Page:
However, he said Biden is a much stronger believer in multilateralism than Trump and Singapore would see more interaction with the US administration than the current situation.
Mr Hall also said that it would be unlikely that a Biden administration would immediately agree to join the new version of the TPP, which is now known as the Comprehensive and Progressive Agreement for Trans-Pacific Partnership, or CPTPP.
"What did happen was the remaining countries went forward agree on the CPTPP, but it didn’t have the kind of labour and environmental and other things that were very important to the US," he said.
"So it’s impossible to think of Biden in the current environment with the support that he would have from his party, in Congress, going into an agreement that doesn’t have labour or environmental guarantees to it."
"I think that the discussion on trade and globalisation, the politics of it in the US have changed," he added.
It is also unlikely that the entire agreement would be renegotiated for the US to join the pact again, but Biden could look at other multilateral or bilateral trade agreements.
Trade with Asia and Southeast Asia is going to be an important part of the way US engages the region, he said. But at the same time, foreign affairs has only played a small part in either candidate's campaign this year.
"The question is not about bilateral US-Singapore, but more about US and the world - how much time would either president have to think about international relations, and of all of international relations, how much about Southeast Asia compared to Iran or China," he said.
SMALLER CELEBRATIONS FOR AMERICANS IN SINGAPORE
Apart from the AmCham event - which was parred down this year due to safety protocols - it was a much quieter affair for the rest of the American community as well. Instead of gathering shoulder-to-shoulder at restaurants and parties, they huddled at home, watching the coverage alone or in small groups of up to five people.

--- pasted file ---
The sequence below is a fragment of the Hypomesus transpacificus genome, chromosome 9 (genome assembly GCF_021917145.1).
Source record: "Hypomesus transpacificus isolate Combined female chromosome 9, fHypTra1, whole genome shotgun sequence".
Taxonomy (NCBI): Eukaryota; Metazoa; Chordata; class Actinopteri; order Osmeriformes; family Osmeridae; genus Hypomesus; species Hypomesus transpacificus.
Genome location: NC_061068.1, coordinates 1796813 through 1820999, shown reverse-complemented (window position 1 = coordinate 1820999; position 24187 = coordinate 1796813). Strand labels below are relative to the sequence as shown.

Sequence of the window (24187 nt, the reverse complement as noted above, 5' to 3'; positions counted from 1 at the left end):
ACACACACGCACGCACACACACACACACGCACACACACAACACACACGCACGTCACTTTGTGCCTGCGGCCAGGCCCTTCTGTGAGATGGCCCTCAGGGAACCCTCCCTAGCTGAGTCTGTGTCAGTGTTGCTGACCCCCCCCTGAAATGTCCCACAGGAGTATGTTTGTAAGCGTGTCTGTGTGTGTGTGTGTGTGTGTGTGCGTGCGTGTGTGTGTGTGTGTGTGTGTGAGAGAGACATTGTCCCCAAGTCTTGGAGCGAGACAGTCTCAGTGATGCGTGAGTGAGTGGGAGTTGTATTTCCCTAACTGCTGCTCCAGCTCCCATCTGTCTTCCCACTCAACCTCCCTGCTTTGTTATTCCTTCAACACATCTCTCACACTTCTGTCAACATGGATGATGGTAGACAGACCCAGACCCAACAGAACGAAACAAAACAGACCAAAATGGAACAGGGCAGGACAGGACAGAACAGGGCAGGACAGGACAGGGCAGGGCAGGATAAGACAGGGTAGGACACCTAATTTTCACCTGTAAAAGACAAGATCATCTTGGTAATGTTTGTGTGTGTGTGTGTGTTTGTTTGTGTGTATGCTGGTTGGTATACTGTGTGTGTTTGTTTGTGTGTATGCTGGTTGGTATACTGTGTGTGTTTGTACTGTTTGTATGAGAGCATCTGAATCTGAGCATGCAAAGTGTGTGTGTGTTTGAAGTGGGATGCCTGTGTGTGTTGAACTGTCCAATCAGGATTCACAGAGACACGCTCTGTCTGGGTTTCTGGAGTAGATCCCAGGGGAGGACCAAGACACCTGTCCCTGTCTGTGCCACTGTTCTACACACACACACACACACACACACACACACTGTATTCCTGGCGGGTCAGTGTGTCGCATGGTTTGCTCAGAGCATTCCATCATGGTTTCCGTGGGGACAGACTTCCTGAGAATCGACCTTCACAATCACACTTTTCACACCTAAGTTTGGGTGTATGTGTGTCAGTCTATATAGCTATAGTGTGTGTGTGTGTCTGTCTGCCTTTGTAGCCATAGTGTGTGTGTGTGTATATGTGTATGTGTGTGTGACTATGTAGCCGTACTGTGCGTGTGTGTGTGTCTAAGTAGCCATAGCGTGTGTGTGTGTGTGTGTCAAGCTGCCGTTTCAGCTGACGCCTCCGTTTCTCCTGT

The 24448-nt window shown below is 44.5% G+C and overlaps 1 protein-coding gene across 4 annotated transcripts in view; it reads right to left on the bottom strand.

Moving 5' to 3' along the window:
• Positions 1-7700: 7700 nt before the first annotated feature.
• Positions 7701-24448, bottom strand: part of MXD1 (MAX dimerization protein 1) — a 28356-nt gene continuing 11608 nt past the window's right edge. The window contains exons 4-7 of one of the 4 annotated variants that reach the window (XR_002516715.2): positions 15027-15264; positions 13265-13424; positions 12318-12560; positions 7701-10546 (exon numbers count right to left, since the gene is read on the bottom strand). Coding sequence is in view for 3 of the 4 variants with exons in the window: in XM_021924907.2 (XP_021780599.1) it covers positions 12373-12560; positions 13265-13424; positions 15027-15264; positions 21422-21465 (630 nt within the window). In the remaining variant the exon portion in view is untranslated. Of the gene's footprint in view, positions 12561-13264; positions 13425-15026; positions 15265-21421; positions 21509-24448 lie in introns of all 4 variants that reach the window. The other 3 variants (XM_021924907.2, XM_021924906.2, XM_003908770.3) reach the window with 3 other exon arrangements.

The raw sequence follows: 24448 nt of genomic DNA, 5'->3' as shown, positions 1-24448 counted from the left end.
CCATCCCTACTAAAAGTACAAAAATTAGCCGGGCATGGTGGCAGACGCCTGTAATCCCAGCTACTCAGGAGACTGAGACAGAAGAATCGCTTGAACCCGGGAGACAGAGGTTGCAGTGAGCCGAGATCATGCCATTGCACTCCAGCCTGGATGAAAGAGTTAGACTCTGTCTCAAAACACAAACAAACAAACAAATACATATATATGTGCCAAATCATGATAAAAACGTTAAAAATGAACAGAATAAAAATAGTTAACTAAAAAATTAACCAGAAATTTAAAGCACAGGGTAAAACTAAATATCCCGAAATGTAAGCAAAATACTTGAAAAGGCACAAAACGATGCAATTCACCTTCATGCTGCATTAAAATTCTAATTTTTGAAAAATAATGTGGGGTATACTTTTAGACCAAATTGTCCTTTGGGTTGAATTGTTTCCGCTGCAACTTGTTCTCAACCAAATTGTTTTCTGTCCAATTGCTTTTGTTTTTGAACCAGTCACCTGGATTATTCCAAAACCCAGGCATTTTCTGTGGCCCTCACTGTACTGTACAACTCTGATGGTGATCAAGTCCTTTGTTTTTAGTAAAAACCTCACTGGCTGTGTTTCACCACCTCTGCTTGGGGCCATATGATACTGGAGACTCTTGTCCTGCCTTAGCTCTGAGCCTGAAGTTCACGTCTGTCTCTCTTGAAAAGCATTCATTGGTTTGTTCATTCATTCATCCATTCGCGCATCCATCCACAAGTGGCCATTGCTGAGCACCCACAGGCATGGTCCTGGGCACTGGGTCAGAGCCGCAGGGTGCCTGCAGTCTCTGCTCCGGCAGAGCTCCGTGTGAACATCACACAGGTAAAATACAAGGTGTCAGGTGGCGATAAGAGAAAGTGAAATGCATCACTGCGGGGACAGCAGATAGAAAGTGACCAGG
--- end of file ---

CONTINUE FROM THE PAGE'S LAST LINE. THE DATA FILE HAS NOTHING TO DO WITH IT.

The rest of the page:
Ross Knudson and his son were up since 4am, following the results at home.
“There’s been lots of coffee,” he joked. The 56-year-old, who has been living in Singapore for 20 years, voted for Biden through an absentee ballot. He is registered to vote in California.
He said the day has been “very exciting”, and he is “optimistic” that the Democratic leader will win, especially since many votes in battleground states like Pennsylvania and Wisconsin have not been counted due to the surge in mail-in votes, which are tipped to favour Biden.
“Trump’s America (is) not the country I want to be from. It has to change,” the co-owner of concert organiser LAMC Productions said.
Four years ago, Kanika Kohli was at a bar watching the results with friends back home. This year, she is alone in Singapore and has been messaging friends and family who are in the US.
"I think it's too early to say and I'm just really anxious," said Ms Kohli, a marketing executive who is in her 30s. She is also registered to vote in California, and mailed in her ballot about three weeks ago.
“I think it’s a lot closer than what most of us wanted,” said Ms Patricia Reed. But the chair of the Democrats Abroad Lion City Committee said she is still “keeping the faith” and hopeful in what the mail-in ballots will show.
Usually, its members would meet at a bar at the end of the event, but this year, they joined in on a global watch party held by the organisation on Zoom and some gathered in groups of five instead.
“It’s kind of frustrating to not be able to celebrate a little more freely, but on the other hand, we all appreciate being somewhere where COVID is being well-managed,” she said.
Tina Datta, the chairwoman of the Republican Overseas Singapore, said she is “fairly confident” of a Trump win, but added: “I think everybody’s just done the best that they can do”.
“Let’s get through with smiles.”